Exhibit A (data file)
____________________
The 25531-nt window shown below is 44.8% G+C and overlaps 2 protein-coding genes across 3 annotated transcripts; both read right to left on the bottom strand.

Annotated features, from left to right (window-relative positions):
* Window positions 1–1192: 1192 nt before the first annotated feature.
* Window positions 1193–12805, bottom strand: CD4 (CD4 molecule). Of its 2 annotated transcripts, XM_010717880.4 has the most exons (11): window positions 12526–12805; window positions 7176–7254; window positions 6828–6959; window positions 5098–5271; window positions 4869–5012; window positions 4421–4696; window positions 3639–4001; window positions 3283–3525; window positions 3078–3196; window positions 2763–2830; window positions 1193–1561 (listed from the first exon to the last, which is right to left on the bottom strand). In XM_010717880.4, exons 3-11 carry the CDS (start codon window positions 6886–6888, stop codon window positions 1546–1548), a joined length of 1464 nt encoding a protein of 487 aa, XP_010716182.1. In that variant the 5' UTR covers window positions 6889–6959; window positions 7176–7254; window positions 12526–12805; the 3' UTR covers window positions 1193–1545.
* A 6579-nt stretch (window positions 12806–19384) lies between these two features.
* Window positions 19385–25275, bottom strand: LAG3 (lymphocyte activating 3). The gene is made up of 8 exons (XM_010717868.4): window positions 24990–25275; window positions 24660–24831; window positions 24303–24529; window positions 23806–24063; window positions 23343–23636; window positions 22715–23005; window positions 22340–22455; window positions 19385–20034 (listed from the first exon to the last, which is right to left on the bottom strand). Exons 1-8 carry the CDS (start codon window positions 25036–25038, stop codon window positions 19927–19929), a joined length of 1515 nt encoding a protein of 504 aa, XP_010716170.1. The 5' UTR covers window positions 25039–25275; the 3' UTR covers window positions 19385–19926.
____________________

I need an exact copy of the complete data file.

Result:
The 25531-nt window shown below is 44.8% G+C and overlaps 2 protein-coding genes across 3 annotated transcripts; both read right to left on the bottom strand.

Annotated features, from left to right (window-relative positions):
* Window positions 1–1192: 1192 nt before the first annotated feature.
* Window positions 1193–12805, bottom strand: CD4 (CD4 molecule). Of its 2 annotated transcripts, XM_010717880.4 has the most exons (11): window positions 12526–12805; window positions 7176–7254; window positions 6828–6959; window positions 5098–5271; window positions 4869–5012; window positions 4421–4696; window positions 3639–4001; window positions 3283–3525; window positions 3078–3196; window positions 2763–2830; window positions 1193–1561 (listed from the first exon to the last, which is right to left on the bottom strand). In XM_010717880.4, exons 3-11 carry the CDS (start codon window positions 6886–6888, stop codon window positions 1546–1548), a joined length of 1464 nt encoding a protein of 487 aa, XP_010716182.1. In that variant the 5' UTR covers window positions 6889–6959; window positions 7176–7254; window positions 12526–12805; the 3' UTR covers window positions 1193–1545.
* A 6579-nt stretch (window positions 12806–19384) lies between these two features.
* Window positions 19385–25275, bottom strand: LAG3 (lymphocyte activating 3). The gene is made up of 8 exons (XM_010717868.4): window positions 24990–25275; window positions 24660–24831; window positions 24303–24529; window positions 23806–24063; window positions 23343–23636; window positions 22715–23005; window positions 22340–22455; window positions 19385–20034 (listed from the first exon to the last, which is right to left on the bottom strand). Exons 1-8 carry the CDS (start codon window positions 25036–25038, stop codon window positions 19927–19929), a joined length of 1515 nt encoding a protein of 504 aa, XP_010716170.1. The 5' UTR covers window positions 25039–25275; the 3' UTR covers window positions 19385–19926.